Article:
When my advocacy group in Huntsville, Alabama, began advocating for shelter reform in 2012, we ran into a host of apologists. The live release rate at the shelter at that time was about 34% which means that 2 out of every 3 animals entering the building were destroyed. It was at this time that the shelter director said she and her staff were doing a beautiful job. She said, “I am loved here” and the statement was true. As a veterinarian, she had a huge public following of people who either did not know what was happening at the shelter or who knew about it and were sure there was no other way to function. Animals had to be destroyed, they told themselves. There is no other way, they told themselves.
I wrote about the opposition to shelter reform we faced in Huntsville in my book. It was ugly, it was juvenile, and in the end, it was futile. We expected shelter employees to be upset with our efforts to hold the city accountable for how the shelter was operated using tax dollars. What we didn’t expect was the level of animosity toward us from the rescue community. We were vilified, ridiculed, the subject of a hate page on Facebook and at one point we were referred to as terrorists. We knew engaging with these people was a complete waste of time and energy; we did our best to ignore them and stay on subject with city officials and with the public.
Now that the city has changed the culture at the animal shelter, our critics have gone silent for the most part. Just like they had their own version of reality when so many animals were being killed, I presume they have their own version of reality about how that change happened. It is easier to revise history and to gloss over the difficult times than it is to admit that change came about as the result of struggle. As much as I think history is important so that we do not repeat it, my satisfaction comes from the fact that things did change as a result of advocacy. My focus is less on how we got to this point than the fact that the change has been drastic and empowering. The shelter now saves approximately 97% of all animals entering the building and my hope is that there is no going back. The public has come to expect the lives of animals to be saved instead of ended and it is that expectation that may do the most good to keep the city from reverting back to the way it was before.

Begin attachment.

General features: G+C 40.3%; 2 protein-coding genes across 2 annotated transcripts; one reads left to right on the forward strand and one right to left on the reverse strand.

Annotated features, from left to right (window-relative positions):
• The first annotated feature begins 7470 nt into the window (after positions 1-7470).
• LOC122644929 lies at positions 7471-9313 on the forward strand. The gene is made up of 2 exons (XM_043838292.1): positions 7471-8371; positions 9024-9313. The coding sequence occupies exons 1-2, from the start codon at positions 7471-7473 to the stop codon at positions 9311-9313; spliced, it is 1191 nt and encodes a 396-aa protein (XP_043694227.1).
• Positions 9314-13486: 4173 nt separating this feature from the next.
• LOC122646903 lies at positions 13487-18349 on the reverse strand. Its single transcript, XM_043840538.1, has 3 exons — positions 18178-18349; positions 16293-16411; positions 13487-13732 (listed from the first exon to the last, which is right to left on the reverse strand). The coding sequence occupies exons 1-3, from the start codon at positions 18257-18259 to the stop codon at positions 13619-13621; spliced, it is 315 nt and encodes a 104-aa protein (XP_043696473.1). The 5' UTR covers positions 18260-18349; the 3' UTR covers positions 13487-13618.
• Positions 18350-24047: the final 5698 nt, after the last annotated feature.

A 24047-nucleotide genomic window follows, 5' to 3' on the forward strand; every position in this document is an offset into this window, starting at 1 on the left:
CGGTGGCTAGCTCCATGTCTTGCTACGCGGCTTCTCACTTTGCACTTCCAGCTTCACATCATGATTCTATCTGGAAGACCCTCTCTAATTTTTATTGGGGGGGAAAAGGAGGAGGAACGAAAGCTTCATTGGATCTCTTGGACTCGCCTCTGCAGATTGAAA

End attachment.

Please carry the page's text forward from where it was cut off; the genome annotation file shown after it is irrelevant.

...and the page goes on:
If you live or work in a city where the animal shelter destroys healthy and treatable animals for whatever reason, please consider speaking out against that. Your focus should be on municipal accountability for how tax dollars are spent (or not spent) and not on individual people, at least at the start. You may not get a bill in the mail every month with a line item for "animal disposal," but you are paying for what happens at your local shelter and you have the right to demand better. If you learn that there are others who want to bring about shelter reform, support those people and find ways to help them if you can.
If you are one of those people who are defending the killing of animals, please ask yourself what you hope to accomplish with that behavior. It may very well be that you have become a human obstacle to change. If that is the case, you are standing in the way of progress which means you are standing in the way of saving lives. Yes, you can save a few each month while telling yourself that if it wasn’t for you or people like you, more animals would die. That would be true. But if you consider the bigger picture, you can help prevent the deaths of thousands of animals. It’s time to make a choice and to walk the walk instead of just talking about what you say you stand for.